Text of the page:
I am, of course, a huge advocate of the arts as a way to awaken imagination and re-order one’s story. Knitting is one art that brings not only an aspect of mindfulness and presence, but helps a traumatized person walk into a process and model of healing.  Part of the stuck-ness of trauma is avoiding seeking novel experiences, such as the experiences of being accepted, loved, safe, nurtured, and celebrated.
Knitting, first of all, is a process. Knitting an object of beauty and usefulness has a beginning, a middle, and an end.
Following a pattern is being given a map to a certain destination, a destination that is presumably fixed but allows for myriad variations and endless creativity within a guided journey. Following a knitting pattern is not a passive wandering, but is an active opportunity to make decisions, figure things out, and keep the goal in mind of creating something of beauty. This journey is a gift, and is a slow working-toward an end goal.
As an experienced knitter, I have sometimes encountered patterns that bring in a technique that is new-ish to me. Often, when I get the jist of the technique, and THINK I know the basic steps and dive right in with what I already know, I mess up. When I open myself to learning something new, to experiencing the novelty and pushing myself beyond what I think I know, I make myself so much richer and more creative. And inevitably more successful.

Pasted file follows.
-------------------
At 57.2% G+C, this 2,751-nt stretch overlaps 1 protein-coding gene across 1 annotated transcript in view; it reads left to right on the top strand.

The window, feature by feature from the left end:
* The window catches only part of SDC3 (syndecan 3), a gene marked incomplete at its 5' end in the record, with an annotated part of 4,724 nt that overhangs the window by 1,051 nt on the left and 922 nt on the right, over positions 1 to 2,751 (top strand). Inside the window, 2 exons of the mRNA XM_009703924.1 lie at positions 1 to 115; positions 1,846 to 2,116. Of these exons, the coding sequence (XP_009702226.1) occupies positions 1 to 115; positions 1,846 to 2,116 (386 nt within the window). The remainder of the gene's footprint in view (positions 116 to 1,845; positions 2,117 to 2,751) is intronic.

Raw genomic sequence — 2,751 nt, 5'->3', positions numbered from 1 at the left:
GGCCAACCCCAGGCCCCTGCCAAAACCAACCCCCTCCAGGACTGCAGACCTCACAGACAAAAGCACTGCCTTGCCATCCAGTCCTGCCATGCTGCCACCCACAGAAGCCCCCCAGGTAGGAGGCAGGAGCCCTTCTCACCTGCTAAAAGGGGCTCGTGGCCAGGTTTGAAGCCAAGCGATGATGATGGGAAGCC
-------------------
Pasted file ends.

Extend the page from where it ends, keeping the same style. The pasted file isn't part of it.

In knitting, there is stumbling. There are mistakes and setbacks. I once knitted a whole sweater and hated how it looked on me and couldn’t even GIVE it away. So I unraveled the whole thing and used the yarn for something else. This, too, is transformation: the ability to completely let go and destroy something one has worked so hard to build. In the destruction, there is the ability to place hope in something newer and better. You can’t get too stuck when you paid $20 a skein for yarn and you are motivated to justify that purchase. You are forced to re-invest. Such is the way of inner healing, too.
Sometimes in the process you rely on your own resources, and sometimes those of others.